3D Cameras will make Virtual Worlds Easier to Use?
At the Metaverse Roadmap meeting, Feb 15th, in Stanford, California, Mitch Kapor, the founder of Lotus 1-2-3, and primary investment backer in Second Life, announced plans for a new mainstream VR interface, which he is backing.
"I'm obsessed with what's going to make these things easier to use," Kapor said, his face lit with excitement. "I think a piece of hardware is involved."
His idea is not a new one; in fact it has been a staple of cyberpunk for quite some time.
The idea Mitch Kapor suggested was to use a 3D camera array. Dissimilar to the 3D cameras used to provide QuickTime VR experiences, these would involve a bank of cameras focussed on one point in space - the space the user occupies.
These cameras form an input device, in conjunction with your body. They triangulate, to a degree not possible with a 2D device like eye-toy, the precise position of parts of your body as you move them, able to filter out background movement, which does not show up in all cameras.
Thus, to raise your avatar's hand, simply lift up your own. To nod your avatar's head, simply nod your own.
He stated that the today's graphical user interface standard input, a mouse and keyboard, don't really make that much sense, (no arguing with that) but that [most] people don't question it because there's no alternative.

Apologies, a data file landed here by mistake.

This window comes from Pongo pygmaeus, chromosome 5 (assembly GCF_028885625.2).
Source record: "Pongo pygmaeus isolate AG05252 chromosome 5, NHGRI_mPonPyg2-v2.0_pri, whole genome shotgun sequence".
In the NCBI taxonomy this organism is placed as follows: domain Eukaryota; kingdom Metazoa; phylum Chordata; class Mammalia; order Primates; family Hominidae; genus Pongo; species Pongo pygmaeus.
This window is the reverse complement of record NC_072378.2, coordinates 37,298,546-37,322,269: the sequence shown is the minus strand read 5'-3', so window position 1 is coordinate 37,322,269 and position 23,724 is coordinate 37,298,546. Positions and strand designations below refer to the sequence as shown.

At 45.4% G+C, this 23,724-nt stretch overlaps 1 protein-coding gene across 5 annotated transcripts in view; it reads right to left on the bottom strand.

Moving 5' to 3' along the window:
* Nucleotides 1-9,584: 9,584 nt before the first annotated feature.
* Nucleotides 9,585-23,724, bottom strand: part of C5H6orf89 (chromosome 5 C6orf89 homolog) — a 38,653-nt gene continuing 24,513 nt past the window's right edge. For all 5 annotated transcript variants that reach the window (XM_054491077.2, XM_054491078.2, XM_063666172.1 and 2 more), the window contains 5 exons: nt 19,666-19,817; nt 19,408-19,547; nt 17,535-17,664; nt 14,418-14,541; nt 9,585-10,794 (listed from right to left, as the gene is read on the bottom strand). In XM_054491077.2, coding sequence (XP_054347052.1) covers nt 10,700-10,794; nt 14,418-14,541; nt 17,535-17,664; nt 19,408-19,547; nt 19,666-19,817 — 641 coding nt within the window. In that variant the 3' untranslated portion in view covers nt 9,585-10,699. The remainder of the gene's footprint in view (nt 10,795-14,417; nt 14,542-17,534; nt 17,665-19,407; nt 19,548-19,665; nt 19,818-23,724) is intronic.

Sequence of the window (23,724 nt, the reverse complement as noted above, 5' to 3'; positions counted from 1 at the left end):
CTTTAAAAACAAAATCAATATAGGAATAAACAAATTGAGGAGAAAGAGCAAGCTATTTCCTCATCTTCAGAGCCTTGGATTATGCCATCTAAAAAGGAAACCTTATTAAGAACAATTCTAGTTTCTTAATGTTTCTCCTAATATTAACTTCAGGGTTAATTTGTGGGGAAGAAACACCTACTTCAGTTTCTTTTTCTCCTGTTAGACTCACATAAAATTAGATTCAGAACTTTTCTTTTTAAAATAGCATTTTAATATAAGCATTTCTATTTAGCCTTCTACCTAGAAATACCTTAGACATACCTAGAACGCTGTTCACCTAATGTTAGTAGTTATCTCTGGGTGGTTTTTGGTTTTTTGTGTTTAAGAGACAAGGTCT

But he pointed to the futuristic graphical display made famous in Steven Spielberg's Minority Report that allowed Tom Cruise's character to move information around on a screen with his hands.
"Look at Minority Report," Kapor said. "I'm here to say that [technology is] going to be real in the next [few] years."
He predicted that 3D cameras, which would be built into computers much like regular 2D cameras are today, will be available in as little as 12 months.
Kapor said he wasn't clear on what the interface would be like, but he suggested it could be based on something like that of the Segway, in which users move their body forward and the Segway goes forward, backward to go backward, and so forth.
"So, if I look to the left in the real world, I just want my avatar to look to the left," Kapor said. "If I smile, I just want my avatar to smile. The cameras should be good enough to pick that up. I think we're going to see an amazing jump in the sense of presence."
Another experiential improvement the cameras could offer, he said, could be a better way to edit 3D objects.
"It's going to change how editing is done in 3D worlds," he said, "if you can reach in and grab the handles of an object and pull them out with your hands and extend or change the shape of the object."
To demonstrate the value of the cameras, Kapor said he has a prototype already and is planning, within a few months, to start putting up a series of videos shot with it onto YouTube.
So, will a 3D camera system make virtual worlds easier to use?
Well, the answer is, as it has to be, Yes, for a segment. That segment may well be the largest segment, at least of several potential markets, but its not the only segment.
It is a decisive step forwards if it can be pulled off well, but it is important that we never concentrate on just one possible interface method. Different physical circumstances should be kept in mind, lest we remove the greatest asset VR offers - a way to remove that which is otherwise beyond your control.